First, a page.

Evil enters the world when Adam and Eve are tempted by the serpent. As disciples of Jesus Christ, we practice constant vigilance: aware of daily temptations in our lives, we renew our hearts to the Lord through prayer, sacraments and virtue.
St. Paul’s letter to the Romans teaches that we die to sin and rise with Christ, and as we place our hope in the Lord we have a strength to confront the darkness and evil that we uncover lurking in our hearts.
The readings today remind us of the reality of evil and its blinding presence in our lives. Yet as we confront the darkness of sin we find that our help comes from the light of Christ, who gives us the courage and strength we need.
We enter into the great season of Lent with classic readings about temptation, sin and God’s grace:
1st Reading – The temptation of Adam & Eve
Psalm – “Be merciful, O Lord, for we have sinned.”
2nd Reading – The sin of Adam is redeemed by Christ
Gospel – The devil tempts Jesus…and fails
First, let me be perfectly clear: Temptation is a part of the landscape of human life. From the time of our first parents at the dawn of creation, humanity has experienced temptation. We can wish all we want, but the fact remains that we are constantly facing great and small temptations throughout the course of our lives.
What’s more, we have all experienced times when temptation has led us to sin. Being tempted is one thing; falling into sin is another. For once sin is a part of our lives, our souls are wounded in a way that requires God’s grace to cleanse and heal.
This awareness of temptation and sin can easily lead us to a state of despair. We can fall into the trap that says “Well, you messed up. What’s the point now? You might as well just give up.” Admittedly, the devil would like nothing better than to let us think that there is no hope…that we are lost and without strength to find our way out of the messes of life.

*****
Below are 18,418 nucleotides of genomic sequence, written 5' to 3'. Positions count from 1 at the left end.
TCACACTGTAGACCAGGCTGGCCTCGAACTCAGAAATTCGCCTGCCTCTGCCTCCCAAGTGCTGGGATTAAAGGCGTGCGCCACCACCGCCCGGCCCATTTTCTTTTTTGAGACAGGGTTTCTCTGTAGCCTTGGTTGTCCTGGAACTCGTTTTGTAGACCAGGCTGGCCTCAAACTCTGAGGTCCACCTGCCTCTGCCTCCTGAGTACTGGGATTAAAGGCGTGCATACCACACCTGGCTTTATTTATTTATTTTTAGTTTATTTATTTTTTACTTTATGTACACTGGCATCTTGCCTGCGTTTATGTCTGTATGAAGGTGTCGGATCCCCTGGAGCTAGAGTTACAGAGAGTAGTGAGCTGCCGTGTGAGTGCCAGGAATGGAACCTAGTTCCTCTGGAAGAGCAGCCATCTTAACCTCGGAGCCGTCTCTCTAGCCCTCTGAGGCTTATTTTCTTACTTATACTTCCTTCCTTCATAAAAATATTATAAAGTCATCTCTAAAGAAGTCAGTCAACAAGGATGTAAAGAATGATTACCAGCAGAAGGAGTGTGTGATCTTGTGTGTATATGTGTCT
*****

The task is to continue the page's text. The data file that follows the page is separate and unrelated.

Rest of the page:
Yet we start our Lent with hope. Yes, we acknowledge that temptation and sin are real, but we take comfort that this is why Jesus Christ came – to break the bondage of sin, restore our relationships with God and one another, and lead us into eternal life. The Lord knew about temptation first hand, yet not only did he triumph over Satan’s testing, but he freed us through his death and resurrection.
In our moments of temptation and sin may we run to the Cross of Christ! As we encounter our own trials may we trust that the Lord stands ready to offer us help and strength – both to face what comes before us this day, and to heal us in our moments of need.
St. Paul reminds us that we hold a treasure from God in our fragile, human hands. As disciples of Jesus Christ we always recognize two issues: on one hand we are inheritors of God’s glory; on the other hand we are weak and prone to sin. May we accept God’s grace and allow the Lord to touch our lives with his healing love.